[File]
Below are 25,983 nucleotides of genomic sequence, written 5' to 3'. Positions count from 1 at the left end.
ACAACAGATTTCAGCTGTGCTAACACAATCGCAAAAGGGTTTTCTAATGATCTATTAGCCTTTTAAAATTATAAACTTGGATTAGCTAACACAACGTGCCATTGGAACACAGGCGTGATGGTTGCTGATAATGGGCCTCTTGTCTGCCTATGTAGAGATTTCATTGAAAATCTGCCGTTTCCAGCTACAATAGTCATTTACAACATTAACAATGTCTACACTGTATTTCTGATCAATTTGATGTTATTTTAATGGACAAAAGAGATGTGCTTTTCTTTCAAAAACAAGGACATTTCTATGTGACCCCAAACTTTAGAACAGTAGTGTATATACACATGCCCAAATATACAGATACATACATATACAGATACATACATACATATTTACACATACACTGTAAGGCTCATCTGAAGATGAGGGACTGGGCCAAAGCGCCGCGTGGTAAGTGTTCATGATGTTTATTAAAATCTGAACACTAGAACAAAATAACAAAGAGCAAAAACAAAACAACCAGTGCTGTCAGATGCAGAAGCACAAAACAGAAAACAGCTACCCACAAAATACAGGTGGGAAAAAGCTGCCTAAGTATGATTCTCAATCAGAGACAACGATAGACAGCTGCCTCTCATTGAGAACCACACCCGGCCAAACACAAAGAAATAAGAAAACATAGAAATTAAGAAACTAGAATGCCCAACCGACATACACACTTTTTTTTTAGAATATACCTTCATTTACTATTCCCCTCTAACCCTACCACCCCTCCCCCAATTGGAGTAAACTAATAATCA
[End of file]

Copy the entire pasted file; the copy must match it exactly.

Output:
Below are 25,983 nucleotides of genomic sequence, written 5' to 3'. Positions count from 1 at the left end.
ACAACAGATTTCAGCTGTGCTAACACAATCGCAAAAGGGTTTTCTAATGATCTATTAGCCTTTTAAAATTATAAACTTGGATTAGCTAACACAACGTGCCATTGGAACACAGGCGTGATGGTTGCTGATAATGGGCCTCTTGTCTGCCTATGTAGAGATTTCATTGAAAATCTGCCGTTTCCAGCTACAATAGTCATTTACAACATTAACAATGTCTACACTGTATTTCTGATCAATTTGATGTTATTTTAATGGACAAAAGAGATGTGCTTTTCTTTCAAAAACAAGGACATTTCTATGTGACCCCAAACTTTAGAACAGTAGTGTATATACACATGCCCAAATATACAGATACATACATATACAGATACATACATACATATTTACACATACACTGTAAGGCTCATCTGAAGATGAGGGACTGGGCCAAAGCGCCGCGTGGTAAGTGTTCATGATGTTTATTAAAATCTGAACACTAGAACAAAATAACAAAGAGCAAAAACAAAACAACCAGTGCTGTCAGATGCAGAAGCACAAAACAGAAAACAGCTACCCACAAAATACAGGTGGGAAAAAGCTGCCTAAGTATGATTCTCAATCAGAGACAACGATAGACAGCTGCCTCTCATTGAGAACCACACCCGGCCAAACACAAAGAAATAAGAAAACATAGAAATTAAGAAACTAGAATGCCCAACCGACATACACACTTTTTTTTTAGAATATACCTTCATTTACTATTCCCCTCTAACCCTACCACCCCTCCCCCAATTGGAGTAAACTAATAATCA